Not Without Our Consent
Lakota Resistance to Termination, 1950-59
Native Americans' continuing struggle for self-determination against American hegemony
In a 1953 effort to end the authority of local Native American governments, Congress passed Public Law 83-280. Allowing states to apply their criminal and civil laws to Native American country, the law provided an unparalleled opportunity for the state of South Dakota to crush burgeoning Lakota nationalism.
Edward Valandra's Not Without Our Consent documents the tenacious and formidable Lakota resistance to attempts at applying this law. In unprecedented depth, it follows their struggle through the 1950s when, against all odds, their resistance succeeded in the amendment of PL 83-280 to include Native consent as a prerequisite to state jurisdiction. The various House and Senate bills discussed in the manuscript are reproduced in five appendices.
"With publication of Not Without Our Consent: Lakota Resistance to Termination, 1950-1959,. . . Edward Charles Valandra brilliantly fills this critical gap in the literature. . . . Valandra tells a compelling story of legal maneuvering that centers on capable, savvy actors who skillfully used the colonizer's political tools to fight back against terminationists in South Dakota. . . . Not Without Our Consent is necessary reading for graduate students in U.S. history, political science, and law. It also should be assigned to undergraduates studying the unfolding of and resistance to U.S. Indian policy - especially in American Indian and Indigenous studies programs."--American Indian Quarterly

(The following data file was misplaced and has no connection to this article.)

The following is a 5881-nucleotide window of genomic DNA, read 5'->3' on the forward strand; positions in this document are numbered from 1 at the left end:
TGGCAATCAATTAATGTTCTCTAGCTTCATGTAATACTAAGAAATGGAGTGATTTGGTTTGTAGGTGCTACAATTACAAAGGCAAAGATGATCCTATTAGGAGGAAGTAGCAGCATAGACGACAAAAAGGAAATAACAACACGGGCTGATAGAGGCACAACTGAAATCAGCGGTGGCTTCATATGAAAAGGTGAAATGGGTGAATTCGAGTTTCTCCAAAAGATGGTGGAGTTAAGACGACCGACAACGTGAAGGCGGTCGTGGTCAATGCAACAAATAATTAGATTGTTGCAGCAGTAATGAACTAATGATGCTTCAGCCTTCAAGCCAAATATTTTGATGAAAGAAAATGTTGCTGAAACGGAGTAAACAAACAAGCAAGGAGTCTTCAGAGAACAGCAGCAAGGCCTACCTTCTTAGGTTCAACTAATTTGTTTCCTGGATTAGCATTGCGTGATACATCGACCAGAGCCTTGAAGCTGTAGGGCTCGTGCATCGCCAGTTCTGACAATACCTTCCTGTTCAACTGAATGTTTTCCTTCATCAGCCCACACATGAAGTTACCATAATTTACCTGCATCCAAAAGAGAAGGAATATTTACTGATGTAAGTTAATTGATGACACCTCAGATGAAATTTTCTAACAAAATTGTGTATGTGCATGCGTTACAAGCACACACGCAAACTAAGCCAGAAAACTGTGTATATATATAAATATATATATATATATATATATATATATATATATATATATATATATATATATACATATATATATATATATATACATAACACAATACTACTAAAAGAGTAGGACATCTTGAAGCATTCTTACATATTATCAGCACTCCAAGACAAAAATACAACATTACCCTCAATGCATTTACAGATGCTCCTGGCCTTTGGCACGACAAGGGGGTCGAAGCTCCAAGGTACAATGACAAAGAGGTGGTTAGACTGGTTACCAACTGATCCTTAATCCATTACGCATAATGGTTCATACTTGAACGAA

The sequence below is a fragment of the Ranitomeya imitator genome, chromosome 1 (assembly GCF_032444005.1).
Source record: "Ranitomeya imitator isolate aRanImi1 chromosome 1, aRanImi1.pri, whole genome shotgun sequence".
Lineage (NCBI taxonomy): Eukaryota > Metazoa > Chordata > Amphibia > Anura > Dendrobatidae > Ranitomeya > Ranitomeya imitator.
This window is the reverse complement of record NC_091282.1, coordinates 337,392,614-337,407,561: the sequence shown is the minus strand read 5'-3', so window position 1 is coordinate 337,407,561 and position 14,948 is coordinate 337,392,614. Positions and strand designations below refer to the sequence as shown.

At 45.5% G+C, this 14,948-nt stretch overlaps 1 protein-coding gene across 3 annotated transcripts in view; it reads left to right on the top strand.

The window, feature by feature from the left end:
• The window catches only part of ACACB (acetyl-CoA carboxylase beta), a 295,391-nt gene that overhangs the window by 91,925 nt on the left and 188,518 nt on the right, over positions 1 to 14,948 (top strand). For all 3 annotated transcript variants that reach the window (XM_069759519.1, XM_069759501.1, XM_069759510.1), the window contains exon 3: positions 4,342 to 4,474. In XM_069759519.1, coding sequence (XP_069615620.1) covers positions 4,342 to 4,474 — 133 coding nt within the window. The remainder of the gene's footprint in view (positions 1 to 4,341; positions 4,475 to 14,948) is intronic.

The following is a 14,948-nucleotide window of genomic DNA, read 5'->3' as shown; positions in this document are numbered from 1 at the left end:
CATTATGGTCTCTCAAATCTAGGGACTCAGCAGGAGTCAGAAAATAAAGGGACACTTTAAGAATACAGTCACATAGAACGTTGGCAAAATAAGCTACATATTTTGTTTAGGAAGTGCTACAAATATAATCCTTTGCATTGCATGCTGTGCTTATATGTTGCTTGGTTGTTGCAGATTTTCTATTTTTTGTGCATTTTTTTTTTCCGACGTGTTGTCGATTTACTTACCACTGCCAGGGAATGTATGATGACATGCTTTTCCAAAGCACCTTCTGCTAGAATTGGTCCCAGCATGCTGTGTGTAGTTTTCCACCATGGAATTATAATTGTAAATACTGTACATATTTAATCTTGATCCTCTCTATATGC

"By dispelling the corrosive fallacies of the past, Not Without Our Consent goes far in laying the groundwork to establishing more mutually respectful relationship in the future."--Great Plains Quarterly
"Not Without Our Consent is great historical sociology and an important contribution to the historical-legal scholarship in the field of American Indian history. The real value of Valandra's work of recovering and digesting data from the past is its ability to inform the present and future actions of policymakers of all three sovereigns, let they repeat the same costly and painful mistakes of the past."--Law and History Review
"Valandra's scholarship is solid as a rock. He has done a superb job of research and articulation, and the conclusions follow with unerring logic."--Ward Churchill, author of Perversions of Justice: Indigenous Peoples and Anglo-american Law
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